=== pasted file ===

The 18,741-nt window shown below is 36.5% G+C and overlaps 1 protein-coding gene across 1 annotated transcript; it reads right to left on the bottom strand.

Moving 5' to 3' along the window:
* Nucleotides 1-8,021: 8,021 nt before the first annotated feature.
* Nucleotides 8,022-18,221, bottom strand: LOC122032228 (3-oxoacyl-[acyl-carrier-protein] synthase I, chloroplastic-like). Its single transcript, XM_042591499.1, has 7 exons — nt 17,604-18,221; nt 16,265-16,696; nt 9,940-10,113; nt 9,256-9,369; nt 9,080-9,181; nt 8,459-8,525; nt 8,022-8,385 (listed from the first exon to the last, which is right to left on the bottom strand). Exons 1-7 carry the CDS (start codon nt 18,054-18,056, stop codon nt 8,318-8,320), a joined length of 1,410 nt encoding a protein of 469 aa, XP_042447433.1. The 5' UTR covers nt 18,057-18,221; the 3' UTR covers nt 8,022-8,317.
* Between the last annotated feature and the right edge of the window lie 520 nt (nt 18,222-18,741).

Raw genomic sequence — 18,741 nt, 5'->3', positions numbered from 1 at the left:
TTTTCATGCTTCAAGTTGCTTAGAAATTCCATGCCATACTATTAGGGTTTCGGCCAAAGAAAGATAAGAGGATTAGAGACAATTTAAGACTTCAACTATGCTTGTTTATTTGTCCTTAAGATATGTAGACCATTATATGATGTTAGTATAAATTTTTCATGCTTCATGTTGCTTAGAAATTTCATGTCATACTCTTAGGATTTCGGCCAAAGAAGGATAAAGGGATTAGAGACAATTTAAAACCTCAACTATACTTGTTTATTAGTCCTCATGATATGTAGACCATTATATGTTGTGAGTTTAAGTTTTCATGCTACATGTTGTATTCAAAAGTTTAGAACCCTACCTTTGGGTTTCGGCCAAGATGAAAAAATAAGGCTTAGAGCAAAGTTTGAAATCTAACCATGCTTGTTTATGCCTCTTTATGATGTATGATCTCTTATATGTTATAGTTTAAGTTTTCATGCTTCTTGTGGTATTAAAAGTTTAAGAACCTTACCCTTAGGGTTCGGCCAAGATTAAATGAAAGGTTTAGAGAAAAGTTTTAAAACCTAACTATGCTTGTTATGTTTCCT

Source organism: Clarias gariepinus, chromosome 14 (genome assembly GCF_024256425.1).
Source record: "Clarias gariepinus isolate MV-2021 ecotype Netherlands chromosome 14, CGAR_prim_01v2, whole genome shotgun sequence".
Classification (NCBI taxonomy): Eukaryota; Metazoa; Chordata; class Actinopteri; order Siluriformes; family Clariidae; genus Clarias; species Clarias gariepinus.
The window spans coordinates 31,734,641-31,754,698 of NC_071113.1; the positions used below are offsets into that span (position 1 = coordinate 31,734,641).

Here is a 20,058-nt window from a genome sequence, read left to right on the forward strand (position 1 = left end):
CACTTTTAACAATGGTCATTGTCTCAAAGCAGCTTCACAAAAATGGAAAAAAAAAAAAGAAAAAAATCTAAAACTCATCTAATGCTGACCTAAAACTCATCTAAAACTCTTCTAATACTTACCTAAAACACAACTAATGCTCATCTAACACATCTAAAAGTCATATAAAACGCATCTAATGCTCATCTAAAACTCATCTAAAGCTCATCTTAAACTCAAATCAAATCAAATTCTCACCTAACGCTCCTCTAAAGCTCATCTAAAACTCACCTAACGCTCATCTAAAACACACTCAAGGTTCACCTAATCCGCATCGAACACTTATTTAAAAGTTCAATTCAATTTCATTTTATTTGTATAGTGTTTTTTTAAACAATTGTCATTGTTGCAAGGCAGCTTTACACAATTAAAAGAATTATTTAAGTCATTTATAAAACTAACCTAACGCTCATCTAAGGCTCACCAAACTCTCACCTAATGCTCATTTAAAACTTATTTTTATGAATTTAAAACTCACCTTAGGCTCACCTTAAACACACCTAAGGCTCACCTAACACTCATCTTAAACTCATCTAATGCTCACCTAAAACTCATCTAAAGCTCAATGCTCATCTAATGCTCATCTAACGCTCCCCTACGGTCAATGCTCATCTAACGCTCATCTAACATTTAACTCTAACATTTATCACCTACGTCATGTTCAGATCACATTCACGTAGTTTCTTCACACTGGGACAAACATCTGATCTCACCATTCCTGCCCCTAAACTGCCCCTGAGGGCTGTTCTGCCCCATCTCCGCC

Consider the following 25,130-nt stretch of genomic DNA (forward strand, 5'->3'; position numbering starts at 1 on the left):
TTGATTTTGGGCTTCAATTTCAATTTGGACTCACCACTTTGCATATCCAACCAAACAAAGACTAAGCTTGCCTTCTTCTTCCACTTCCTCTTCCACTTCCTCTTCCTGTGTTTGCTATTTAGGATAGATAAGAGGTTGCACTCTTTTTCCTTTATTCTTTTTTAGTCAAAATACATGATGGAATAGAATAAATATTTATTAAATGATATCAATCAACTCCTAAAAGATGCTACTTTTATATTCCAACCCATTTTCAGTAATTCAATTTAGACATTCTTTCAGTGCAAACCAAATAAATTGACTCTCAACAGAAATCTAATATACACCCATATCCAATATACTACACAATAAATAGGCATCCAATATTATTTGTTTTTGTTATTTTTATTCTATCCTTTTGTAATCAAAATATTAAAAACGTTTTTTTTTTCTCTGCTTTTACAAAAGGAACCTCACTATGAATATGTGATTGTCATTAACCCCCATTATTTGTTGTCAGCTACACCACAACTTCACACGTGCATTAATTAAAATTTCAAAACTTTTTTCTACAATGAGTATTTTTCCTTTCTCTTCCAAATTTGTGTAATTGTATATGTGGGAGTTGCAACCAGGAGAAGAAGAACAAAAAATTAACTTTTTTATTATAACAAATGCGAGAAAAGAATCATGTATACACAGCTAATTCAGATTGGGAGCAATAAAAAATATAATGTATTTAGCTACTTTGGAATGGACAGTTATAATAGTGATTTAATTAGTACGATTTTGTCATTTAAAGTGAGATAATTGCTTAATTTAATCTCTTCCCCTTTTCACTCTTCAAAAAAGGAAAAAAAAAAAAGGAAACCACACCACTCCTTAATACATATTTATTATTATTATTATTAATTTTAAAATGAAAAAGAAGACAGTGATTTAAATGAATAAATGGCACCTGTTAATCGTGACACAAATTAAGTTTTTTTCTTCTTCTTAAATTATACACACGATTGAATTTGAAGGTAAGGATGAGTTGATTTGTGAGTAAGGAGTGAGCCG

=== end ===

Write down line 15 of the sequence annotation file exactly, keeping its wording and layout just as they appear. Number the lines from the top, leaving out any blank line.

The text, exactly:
TTGATTTTGGGCTTCAATTTCAATTTGGACTCACCACTTTGCATATCCAACCAAACAAAGACTAAGCTTGCCTTCTTCTTCCACTTCCTCTTCCACTTCCTCTTCCTGTGTTTGCTATTTAGGATAGATAAGAGGTTGCACTCTTTTTCCTTTATTCTTTTTTAGTCAAAATACATGATGGAATAGAATAAATATTTATTAAATGATATCAATCAACTCCTAAAAGATGCTACTTTTATATTCCAACCCATTTTCAGTAATTCAATTTAGACATTCTTTCAGTGCAAACCAAATAAATTGACTCTCAACAGAAATCTAATATACACCCATATCCAATATACTACACAATAAATAGGCATCCAATATTATTTGTTTTTGTTATTTTTATTCTATCCTTTTGTAATCAAAATATTAAAAACGTTTTTTTTTTCTCTGCTTTTACAAAAGGAACCTCACTATGAATATGTGATTGTCATTAACCCCCATTATTTGTTGTCAGCTACACCACAACTTCACACGTGCATTAATTAAAATTTCAAAACTTTTTTCTACAATGAGTATTTTTCCTTTCTCTTCCAAATTTGTGTAATTGTATATGTGGGAGTTGCAACCAGGAGAAGAAGAACAAAAAATTAACTTTTTTATTATAACAAATGCGAGAAAAGAATCATGTATACACAGCTAATTCAGATTGGGAGCAATAAAAAATATAATGTATTTAGCTACTTTGGAATGGACAGTTATAATAGTGATTTAATTAGTACGATTTTGTCATTTAAAGTGAGATAATTGCTTAATTTAATCTCTTCCCCTTTTCACTCTTCAAAAAAGGAAAAAAAAAAAAGGAAACCACACCACTCCTTAATACATATTTATTATTATTATTATTAATTTTAAAATGAAAAAGAAGACAGTGATTTAAATGAATAAATGGCACCTGTTAATCGTGACACAAATTAAGTTTTTTTCTTCTTCTTAAATTATACACACGATTGAATTTGAAGGTAAGGATGAGTTGATTTGTGAGTAAGGAGTGAGCCG